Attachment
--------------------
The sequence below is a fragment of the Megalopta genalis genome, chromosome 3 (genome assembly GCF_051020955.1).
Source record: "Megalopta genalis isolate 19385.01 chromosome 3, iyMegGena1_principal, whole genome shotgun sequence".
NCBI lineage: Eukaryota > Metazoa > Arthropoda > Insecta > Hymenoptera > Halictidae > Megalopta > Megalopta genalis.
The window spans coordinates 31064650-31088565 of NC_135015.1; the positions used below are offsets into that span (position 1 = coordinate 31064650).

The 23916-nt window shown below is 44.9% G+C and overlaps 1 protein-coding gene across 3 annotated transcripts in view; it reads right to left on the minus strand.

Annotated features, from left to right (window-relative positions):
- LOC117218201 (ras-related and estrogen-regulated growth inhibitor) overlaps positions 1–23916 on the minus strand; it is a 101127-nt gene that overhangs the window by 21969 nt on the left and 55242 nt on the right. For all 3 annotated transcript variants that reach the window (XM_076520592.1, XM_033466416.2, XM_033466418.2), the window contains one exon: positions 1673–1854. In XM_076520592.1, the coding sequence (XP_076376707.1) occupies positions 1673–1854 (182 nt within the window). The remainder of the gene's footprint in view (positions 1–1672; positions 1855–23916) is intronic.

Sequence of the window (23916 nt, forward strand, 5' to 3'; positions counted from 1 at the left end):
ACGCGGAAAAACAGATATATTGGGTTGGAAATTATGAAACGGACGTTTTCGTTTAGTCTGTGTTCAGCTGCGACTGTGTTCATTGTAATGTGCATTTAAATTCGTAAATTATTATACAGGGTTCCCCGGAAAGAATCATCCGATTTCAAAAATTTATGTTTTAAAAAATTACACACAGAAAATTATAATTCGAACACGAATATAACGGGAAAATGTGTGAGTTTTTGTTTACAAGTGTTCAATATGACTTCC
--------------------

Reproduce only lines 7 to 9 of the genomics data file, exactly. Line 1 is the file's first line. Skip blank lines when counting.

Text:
- LOC117218201 (ras-related and estrogen-regulated growth inhibitor) overlaps positions 1–23916 on the minus strand; it is a 101127-nt gene that overhangs the window by 21969 nt on the left and 55242 nt on the right. For all 3 annotated transcript variants that reach the window (XM_076520592.1, XM_033466416.2, XM_033466418.2), the window contains one exon: positions 1673–1854. In XM_076520592.1, the coding sequence (XP_076376707.1) occupies positions 1673–1854 (182 nt within the window). The remainder of the gene's footprint in view (positions 1–1672; positions 1855–23916) is intronic.

Sequence of the window (23916 nt, forward strand, 5' to 3'; positions counted from 1 at the left end):
ACGCGGAAAAACAGATATATTGGGTTGGAAATTATGAAACGGACGTTTTCGTTTAGTCTGTGTTCAGCTGCGACTGTGTTCATTGTAATGTGCATTTAAATTCGTAAATTATTATACAGGGTTCCCCGGAAAGAATCATCCGATTTCAAAAATTTATGTTTTAAAAAATTACACACAGAAAATTATAATTCGAACACGAATATAACGGGAAAATGTGTGAGTTTTTGTTTACAAGTGTTCAATATGACTTCC